1-The value of property for estate tax purposes is generally the fair market value at the date of death or, if elected, six months after the date of death (the so-called alternate valuation date).
2-The Generation Skipping Transfer (GST) tax is separate from, and in addition to, any estate or gift tax applicable to the property transferred to the skip person.
3-Real estate used in business or for farming purposes may be valued on the basis of its business or farming use, if the executor so elects. This technique is referred to as the special use valuation.
4-Death benefits paid under a contract of life insurance by reason of the death of the insured can only be excluded from the gross income of the designated beneficiary if the policy owner was the insured.
5-If a decedent possesses a general power of appointment at the date of death, the value of the property subject to the power is included in his or her gross estate.
6-If property is sold to a family member for less than full consideration in money or in monies’ worth, the excess of the property value over the value of the consideration (in money or monies worth) received by the seller is a gift for gift tax purposes.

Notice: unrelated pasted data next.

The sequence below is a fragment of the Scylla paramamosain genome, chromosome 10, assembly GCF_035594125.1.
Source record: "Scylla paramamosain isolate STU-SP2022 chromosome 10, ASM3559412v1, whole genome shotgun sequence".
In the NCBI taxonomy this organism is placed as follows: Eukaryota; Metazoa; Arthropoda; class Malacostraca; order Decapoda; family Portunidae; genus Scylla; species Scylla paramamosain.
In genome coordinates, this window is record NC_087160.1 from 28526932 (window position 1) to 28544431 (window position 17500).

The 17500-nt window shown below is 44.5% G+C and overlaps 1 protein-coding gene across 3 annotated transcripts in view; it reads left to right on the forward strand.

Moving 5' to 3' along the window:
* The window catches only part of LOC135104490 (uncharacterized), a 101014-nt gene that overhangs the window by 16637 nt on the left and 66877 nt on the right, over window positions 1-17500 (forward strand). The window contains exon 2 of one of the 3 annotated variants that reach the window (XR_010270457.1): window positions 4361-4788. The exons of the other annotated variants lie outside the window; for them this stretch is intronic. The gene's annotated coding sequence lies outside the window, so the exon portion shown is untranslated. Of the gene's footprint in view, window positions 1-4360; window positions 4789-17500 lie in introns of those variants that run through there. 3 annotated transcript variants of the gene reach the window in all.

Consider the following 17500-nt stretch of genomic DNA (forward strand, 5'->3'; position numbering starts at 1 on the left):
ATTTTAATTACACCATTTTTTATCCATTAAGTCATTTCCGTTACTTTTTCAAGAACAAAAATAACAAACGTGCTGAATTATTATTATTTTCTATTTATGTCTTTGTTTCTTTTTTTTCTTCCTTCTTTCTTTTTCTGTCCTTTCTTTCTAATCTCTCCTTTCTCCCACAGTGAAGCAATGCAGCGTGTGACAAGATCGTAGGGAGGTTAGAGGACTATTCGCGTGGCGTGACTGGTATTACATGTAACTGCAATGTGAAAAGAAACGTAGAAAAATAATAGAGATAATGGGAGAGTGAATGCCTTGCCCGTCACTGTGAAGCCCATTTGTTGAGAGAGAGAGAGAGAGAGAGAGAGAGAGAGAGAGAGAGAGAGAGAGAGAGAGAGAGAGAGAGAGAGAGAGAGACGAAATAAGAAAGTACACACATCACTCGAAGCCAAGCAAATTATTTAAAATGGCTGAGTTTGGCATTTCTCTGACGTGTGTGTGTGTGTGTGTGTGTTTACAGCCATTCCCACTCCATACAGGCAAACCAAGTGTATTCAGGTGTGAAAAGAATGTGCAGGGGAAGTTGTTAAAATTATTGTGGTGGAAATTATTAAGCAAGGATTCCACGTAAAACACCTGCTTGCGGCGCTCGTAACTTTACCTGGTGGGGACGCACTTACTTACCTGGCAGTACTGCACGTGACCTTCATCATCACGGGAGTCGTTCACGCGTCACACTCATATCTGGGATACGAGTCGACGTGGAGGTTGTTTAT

7-The unlimited gift tax exclusions for direct payment of school tuition and medical expenses also operate with respect to the GST tax.
8-Under Internal Revenue Code §2042 (the Code section that governs the estate taxation of life insurance), if the insurance proceeds are payable to a beneficiary other than decedent’s estate, they may still be includable in the decedent’s gross estate if the decedent possessed “incidents of ownership” in the policy when he died.
9-Under the 3-year bring back rule, if an insured person transfers (for no consideration in money or monies worth) an insurance policy to an irrevocable trust, even though the insured may no longer retain any incidents of ownership, if he dies with the 3-year period following the transfer, the entire policy proceeds will still be includable in the insured’s gross estate.
10-If a deceased taxpayer was a party to a financial arrangement providing that income which he earned (for example, insurance renewal commissions) is to be paid after his death to his estate or his heirs, such income is referred to as “income in respect to a decedent” (IRD”) and is received income tax-free by his estate or heirs.